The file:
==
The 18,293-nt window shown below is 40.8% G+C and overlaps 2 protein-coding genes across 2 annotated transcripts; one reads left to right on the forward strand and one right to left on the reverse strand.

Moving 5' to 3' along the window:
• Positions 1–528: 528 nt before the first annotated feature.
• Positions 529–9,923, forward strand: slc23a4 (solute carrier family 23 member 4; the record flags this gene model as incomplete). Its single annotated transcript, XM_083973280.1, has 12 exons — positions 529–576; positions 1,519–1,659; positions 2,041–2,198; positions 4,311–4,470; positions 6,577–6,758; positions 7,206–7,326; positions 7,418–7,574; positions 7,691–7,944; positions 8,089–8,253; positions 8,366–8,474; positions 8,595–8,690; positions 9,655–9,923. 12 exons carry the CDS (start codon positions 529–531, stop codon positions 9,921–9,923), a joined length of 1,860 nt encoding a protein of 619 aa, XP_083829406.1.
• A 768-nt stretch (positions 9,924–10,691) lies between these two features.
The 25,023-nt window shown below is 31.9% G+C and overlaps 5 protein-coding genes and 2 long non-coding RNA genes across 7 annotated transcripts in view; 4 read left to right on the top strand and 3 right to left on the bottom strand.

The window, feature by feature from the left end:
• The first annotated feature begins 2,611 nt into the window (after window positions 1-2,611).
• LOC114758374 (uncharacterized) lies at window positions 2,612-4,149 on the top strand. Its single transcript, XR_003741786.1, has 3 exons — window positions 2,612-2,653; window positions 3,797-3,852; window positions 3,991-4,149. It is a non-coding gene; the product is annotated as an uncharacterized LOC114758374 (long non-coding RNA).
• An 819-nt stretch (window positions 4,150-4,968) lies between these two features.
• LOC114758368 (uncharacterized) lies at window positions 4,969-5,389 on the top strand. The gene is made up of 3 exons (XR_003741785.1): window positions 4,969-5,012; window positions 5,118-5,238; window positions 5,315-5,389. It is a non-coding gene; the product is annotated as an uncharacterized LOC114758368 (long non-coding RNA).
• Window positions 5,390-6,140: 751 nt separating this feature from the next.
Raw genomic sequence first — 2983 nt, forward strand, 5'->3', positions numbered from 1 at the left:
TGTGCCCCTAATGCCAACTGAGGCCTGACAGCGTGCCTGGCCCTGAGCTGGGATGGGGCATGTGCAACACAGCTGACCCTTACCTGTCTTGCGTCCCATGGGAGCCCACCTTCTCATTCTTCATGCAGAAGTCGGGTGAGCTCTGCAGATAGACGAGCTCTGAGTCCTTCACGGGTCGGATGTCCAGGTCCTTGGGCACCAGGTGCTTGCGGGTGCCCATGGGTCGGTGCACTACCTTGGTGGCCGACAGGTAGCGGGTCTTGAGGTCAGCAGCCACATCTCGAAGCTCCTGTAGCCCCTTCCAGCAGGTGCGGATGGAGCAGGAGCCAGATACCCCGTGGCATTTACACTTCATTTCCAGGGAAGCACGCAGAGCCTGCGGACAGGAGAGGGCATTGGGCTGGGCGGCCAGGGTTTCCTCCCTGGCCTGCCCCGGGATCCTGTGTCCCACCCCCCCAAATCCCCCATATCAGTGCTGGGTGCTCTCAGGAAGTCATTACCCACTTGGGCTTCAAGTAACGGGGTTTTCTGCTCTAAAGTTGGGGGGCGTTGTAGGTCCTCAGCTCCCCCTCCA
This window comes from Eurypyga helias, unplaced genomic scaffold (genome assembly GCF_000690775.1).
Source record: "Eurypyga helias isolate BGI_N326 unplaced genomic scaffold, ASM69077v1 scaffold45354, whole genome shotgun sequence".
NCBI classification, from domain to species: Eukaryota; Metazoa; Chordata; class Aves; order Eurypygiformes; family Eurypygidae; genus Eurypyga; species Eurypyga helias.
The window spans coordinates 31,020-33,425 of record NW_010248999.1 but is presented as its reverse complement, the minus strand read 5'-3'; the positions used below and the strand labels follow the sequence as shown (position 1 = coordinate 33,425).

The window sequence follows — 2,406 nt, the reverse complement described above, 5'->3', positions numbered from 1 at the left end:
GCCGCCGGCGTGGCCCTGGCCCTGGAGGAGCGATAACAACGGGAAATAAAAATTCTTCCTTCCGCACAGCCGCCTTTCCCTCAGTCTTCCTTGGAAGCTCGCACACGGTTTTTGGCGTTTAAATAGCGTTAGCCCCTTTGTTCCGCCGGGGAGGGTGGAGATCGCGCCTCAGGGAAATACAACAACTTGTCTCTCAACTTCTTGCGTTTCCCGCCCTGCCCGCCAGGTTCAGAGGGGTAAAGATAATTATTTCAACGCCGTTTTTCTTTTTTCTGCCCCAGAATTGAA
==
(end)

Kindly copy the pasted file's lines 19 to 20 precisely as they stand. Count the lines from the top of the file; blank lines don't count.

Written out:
The window sequence follows — 2,406 nt, the reverse complement described above, 5'->3', positions numbered from 1 at the left end:
GCCGCCGGCGTGGCCCTGGCCCTGGAGGAGCGATAACAACGGGAAATAAAAATTCTTCCTTCCGCACAGCCGCCTTTCCCTCAGTCTTCCTTGGAAGCTCGCACACGGTTTTTGGCGTTTAAATAGCGTTAGCCCCTTTGTTCCGCCGGGGAGGGTGGAGATCGCGCCTCAGGGAAATACAACAACTTGTCTCTCAACTTCTTGCGTTTCCCGCCCTGCCCGCCAGGTTCAGAGGGGTAAAGATAATTATTTCAACGCCGTTTTTCTTTTTTCTGCCCCAGAATTGAA